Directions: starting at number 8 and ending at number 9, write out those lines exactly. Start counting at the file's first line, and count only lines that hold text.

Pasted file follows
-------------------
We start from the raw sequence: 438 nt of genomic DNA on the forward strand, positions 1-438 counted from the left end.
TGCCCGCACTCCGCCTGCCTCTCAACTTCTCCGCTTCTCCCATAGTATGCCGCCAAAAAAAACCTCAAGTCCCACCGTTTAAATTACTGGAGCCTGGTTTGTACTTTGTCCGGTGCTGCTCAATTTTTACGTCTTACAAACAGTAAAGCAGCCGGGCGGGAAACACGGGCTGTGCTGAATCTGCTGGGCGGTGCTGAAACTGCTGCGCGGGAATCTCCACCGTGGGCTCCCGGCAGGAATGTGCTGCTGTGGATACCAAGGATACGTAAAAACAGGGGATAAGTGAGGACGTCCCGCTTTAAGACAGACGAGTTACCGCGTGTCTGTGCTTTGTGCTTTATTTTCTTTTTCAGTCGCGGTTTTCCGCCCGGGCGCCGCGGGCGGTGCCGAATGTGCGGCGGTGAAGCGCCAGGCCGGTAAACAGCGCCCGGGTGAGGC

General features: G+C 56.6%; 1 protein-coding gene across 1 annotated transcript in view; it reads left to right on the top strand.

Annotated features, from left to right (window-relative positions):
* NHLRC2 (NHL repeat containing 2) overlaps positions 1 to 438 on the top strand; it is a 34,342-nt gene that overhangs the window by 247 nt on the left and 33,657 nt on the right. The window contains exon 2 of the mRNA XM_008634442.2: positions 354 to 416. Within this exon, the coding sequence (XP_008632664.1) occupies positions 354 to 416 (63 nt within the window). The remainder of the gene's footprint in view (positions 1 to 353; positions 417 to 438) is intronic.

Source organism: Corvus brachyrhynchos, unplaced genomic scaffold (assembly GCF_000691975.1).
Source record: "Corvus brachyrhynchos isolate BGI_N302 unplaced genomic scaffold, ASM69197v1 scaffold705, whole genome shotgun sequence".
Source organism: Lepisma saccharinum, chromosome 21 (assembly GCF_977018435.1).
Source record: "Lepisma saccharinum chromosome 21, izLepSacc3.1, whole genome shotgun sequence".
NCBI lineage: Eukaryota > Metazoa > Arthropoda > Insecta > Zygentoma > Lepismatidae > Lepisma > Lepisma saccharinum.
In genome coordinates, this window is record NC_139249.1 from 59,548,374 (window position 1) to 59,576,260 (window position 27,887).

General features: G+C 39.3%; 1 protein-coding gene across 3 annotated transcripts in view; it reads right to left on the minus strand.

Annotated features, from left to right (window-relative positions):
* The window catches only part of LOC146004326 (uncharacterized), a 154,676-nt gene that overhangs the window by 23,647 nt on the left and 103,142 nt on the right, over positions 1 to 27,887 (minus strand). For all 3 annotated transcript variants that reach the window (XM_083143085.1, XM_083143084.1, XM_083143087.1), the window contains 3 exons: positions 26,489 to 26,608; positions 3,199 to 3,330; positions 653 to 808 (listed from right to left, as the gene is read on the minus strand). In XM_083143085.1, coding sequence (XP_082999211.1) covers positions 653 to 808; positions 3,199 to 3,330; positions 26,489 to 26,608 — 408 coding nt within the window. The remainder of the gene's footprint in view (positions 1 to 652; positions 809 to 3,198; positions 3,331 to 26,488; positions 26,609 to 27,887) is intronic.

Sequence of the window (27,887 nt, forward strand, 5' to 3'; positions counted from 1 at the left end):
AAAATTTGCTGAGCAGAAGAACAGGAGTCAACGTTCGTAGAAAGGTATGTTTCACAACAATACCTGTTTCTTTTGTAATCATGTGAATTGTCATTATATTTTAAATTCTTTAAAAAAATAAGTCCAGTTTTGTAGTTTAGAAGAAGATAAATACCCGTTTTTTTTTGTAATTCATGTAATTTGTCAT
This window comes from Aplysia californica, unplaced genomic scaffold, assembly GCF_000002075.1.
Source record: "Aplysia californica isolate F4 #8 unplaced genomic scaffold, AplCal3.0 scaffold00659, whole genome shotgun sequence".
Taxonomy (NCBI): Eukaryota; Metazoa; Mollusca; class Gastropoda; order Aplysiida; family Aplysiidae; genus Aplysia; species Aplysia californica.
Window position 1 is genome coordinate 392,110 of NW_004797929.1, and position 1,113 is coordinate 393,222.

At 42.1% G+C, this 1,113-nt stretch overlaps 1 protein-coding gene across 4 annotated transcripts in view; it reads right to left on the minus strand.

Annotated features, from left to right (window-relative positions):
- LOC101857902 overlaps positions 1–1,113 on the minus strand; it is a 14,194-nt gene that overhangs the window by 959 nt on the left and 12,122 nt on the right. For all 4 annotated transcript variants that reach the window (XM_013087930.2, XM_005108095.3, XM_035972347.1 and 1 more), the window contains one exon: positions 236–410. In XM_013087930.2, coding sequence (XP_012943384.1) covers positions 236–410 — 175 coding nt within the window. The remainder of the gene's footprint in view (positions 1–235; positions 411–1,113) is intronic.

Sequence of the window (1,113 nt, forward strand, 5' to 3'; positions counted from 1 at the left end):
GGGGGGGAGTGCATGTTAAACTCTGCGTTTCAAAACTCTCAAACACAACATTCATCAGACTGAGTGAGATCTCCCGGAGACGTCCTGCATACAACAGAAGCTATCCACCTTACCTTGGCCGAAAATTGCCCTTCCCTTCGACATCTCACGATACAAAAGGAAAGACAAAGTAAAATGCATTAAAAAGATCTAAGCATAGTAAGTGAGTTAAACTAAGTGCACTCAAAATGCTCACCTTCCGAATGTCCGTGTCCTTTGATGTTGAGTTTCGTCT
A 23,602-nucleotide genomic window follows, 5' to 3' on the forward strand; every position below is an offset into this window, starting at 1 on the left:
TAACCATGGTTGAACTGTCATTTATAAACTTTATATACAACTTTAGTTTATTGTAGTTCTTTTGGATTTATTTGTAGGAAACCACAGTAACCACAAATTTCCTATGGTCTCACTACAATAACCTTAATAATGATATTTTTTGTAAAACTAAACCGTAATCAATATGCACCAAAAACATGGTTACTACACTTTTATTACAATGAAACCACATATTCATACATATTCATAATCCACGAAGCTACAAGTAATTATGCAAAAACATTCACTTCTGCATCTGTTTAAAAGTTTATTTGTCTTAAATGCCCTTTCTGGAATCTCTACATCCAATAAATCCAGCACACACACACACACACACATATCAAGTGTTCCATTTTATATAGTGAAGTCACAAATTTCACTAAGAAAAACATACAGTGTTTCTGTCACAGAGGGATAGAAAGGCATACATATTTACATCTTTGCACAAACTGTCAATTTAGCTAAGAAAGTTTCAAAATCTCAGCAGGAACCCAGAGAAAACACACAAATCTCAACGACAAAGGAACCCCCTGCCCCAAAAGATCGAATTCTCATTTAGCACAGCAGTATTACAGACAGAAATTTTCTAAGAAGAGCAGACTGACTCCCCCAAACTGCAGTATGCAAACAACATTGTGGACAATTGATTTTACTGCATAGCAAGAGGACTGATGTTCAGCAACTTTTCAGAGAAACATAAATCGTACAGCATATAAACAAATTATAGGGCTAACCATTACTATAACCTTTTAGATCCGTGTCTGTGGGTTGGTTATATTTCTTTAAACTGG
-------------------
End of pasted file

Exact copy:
Source organism: Lepisma saccharinum, chromosome 21 (assembly GCF_977018435.1).
Source record: "Lepisma saccharinum chromosome 21, izLepSacc3.1, whole genome shotgun sequence".